The jury of six white people and six people who are Black or multiracial was set for its first full day of deliberations. The jury, anonymous by order of the judge and sequestered now until they reach a verdict, spent just a few hours on their task Monday after the day was mostly consumed by closing arguments in which prosecutors argued that Chauvin squeezed the life out of Floyd last May in a way that even a child knew was wrong.
The defense contended that the now-fired white officer acted reasonably and that the 46-year-old Floyd died of a heart condition and illegal drug use.
Chauvin, 45, is charged with second-degree murder, third-degree murder and second-degree manslaughter, all of which require the jury to conclude that his actions were a “substantial causal factor” in Floyd’s death and that his use of force was unreasonable.
The most serious charge carries up to 40 years in prison.
“Use your common sense. Believe your eyes. What you saw, you saw,” prosecutor Steve Schleicher said in closing arguments, referring to the bystander video of Floyd pinned to the pavement with Chauvin’s knee on or close to his neck for up to 9 minutes, 29 seconds, as onlookers yelled at the officer to get off.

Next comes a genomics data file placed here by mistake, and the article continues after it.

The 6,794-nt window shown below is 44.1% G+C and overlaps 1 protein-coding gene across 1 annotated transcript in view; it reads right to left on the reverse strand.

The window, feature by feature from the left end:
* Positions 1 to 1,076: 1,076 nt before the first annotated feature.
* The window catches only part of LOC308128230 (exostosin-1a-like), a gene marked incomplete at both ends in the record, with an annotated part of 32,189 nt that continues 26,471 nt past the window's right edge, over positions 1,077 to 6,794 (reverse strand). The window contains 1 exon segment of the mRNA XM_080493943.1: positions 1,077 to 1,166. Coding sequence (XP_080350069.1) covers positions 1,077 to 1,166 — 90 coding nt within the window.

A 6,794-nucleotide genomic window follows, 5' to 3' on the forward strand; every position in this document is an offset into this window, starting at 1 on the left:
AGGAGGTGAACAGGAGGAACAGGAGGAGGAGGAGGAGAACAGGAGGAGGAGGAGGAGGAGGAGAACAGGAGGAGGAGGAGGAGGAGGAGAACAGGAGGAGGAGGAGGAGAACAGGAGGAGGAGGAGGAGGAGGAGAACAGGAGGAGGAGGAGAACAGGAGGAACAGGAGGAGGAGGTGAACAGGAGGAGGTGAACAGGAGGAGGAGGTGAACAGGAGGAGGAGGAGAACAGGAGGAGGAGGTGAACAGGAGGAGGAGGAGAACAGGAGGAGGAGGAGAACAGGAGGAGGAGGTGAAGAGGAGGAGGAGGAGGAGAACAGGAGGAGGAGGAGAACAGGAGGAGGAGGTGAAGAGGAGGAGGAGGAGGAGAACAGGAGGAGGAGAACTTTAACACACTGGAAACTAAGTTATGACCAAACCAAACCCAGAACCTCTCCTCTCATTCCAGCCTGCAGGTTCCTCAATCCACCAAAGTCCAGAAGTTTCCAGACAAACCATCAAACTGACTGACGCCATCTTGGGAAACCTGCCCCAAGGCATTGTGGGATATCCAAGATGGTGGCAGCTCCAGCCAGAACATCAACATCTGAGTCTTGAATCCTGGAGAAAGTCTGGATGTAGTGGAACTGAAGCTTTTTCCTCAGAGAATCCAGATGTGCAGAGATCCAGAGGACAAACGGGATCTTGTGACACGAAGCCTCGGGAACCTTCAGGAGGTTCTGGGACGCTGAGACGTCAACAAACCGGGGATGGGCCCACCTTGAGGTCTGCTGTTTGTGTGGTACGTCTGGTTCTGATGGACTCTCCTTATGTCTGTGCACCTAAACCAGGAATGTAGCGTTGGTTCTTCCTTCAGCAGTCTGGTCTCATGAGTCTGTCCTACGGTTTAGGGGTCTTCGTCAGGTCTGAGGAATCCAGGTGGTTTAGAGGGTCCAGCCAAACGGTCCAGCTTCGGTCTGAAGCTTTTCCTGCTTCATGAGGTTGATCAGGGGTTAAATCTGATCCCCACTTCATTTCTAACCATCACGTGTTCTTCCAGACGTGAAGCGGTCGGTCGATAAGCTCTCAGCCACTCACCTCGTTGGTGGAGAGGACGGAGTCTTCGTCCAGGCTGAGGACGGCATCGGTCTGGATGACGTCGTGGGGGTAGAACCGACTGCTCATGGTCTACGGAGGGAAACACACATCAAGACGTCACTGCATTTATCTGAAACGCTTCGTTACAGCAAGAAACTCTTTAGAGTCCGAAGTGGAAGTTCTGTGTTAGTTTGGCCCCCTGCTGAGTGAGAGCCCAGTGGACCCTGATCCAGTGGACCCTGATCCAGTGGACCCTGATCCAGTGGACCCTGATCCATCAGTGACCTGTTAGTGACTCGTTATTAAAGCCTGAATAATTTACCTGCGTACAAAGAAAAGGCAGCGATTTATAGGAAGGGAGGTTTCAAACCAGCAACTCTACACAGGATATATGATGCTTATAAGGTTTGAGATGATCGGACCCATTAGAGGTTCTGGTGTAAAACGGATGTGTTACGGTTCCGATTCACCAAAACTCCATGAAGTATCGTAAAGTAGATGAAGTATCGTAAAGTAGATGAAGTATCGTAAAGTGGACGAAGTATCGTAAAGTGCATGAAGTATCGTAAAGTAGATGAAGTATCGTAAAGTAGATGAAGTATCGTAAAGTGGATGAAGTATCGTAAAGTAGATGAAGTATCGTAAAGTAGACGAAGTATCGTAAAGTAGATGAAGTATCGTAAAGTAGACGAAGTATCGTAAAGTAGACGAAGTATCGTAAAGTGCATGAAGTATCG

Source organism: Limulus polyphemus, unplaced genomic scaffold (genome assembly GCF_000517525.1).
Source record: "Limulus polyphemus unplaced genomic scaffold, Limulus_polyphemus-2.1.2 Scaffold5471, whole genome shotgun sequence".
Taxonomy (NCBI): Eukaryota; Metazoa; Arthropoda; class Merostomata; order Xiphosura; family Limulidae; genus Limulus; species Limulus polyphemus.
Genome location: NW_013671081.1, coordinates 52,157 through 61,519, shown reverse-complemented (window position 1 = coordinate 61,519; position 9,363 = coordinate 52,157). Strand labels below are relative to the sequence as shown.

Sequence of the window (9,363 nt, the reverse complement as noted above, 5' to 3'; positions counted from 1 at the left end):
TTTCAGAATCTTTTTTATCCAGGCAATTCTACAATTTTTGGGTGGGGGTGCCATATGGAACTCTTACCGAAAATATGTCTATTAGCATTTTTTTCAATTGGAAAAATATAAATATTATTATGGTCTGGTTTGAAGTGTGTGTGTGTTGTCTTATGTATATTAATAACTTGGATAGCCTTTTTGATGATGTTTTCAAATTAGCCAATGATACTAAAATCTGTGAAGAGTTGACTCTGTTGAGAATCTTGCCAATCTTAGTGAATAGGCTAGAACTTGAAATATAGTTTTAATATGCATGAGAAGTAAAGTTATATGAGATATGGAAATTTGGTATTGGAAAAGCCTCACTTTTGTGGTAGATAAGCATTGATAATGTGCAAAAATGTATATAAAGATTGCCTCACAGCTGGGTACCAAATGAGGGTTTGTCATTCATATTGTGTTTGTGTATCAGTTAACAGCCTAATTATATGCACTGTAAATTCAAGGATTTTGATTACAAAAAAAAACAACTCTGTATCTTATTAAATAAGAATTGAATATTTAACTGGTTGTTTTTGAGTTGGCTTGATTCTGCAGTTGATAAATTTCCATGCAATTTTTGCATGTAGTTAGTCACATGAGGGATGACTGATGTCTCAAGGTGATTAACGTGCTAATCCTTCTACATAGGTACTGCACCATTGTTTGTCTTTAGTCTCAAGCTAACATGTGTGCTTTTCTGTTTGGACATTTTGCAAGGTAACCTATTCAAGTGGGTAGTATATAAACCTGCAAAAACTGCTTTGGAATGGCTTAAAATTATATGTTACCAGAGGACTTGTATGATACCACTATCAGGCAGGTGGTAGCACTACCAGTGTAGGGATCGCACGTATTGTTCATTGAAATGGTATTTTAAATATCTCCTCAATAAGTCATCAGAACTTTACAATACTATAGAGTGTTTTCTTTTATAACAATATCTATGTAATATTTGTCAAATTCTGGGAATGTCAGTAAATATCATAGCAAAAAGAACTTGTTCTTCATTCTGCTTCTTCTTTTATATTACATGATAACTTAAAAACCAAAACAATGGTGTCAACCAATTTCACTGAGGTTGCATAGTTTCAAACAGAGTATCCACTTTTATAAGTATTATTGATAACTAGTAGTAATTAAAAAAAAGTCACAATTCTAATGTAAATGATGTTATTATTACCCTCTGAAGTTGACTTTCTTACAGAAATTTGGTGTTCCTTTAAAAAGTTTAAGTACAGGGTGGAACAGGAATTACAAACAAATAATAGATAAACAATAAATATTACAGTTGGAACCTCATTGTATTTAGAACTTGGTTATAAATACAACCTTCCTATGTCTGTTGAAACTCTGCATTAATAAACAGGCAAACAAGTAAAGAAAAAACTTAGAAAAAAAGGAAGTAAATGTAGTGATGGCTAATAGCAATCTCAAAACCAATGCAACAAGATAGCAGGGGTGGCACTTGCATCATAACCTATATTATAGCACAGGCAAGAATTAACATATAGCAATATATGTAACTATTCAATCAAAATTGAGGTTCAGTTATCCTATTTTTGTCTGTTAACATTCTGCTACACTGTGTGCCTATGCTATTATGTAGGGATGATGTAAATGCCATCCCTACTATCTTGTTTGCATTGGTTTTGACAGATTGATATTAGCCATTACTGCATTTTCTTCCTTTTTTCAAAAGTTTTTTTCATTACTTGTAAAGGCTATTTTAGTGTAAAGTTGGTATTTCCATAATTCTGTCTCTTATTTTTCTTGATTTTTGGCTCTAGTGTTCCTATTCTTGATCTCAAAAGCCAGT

Chauvin attorney Eric Nelson countered by arguing that Chauvin did what any reasonable police officer would have done after finding himself in a “dynamic” and “fluid” situation involving a large man struggling with three officers.
As Nelson began speaking, the now-fired Chauvin removed his COVID-19 mask in front of the jury for one of the very few times during the trial.
With the case drawing to a close, some stores were boarded up in Minneapolis. The courthouse was ringed with concrete barriers and razor wire, and National Guard troops were on patrol. Floyd’s death set off protests last spring in the city and across the U.S. that sometimes turned violent.
The city has also been on edge in recent days over the deadly police shooting of a 20-year-old Black man, Daunte Wright, in a nearby suburb on April 11.
About 300 protesters marched in the streets outside the courthouse shortly after the jury got the case, lining up behind a banner reading, “Justice 4 George Floyd & all stolen lives. The world is watching.”
Prosecutor Jerry Blackwell had the final word Monday, offering the state’s rebuttal argument. The prosecutor, who is Black, said the questions about the use of force and cause of death are “so simple that a child can understand it.”
“In fact, a child did understand it, when the 9-year-old girl said, ‘Get off of him,'” Blackwell said, referring to a young witness who objected to what she saw. “That’s how simple it was. `Get off of him.’ Common sense.”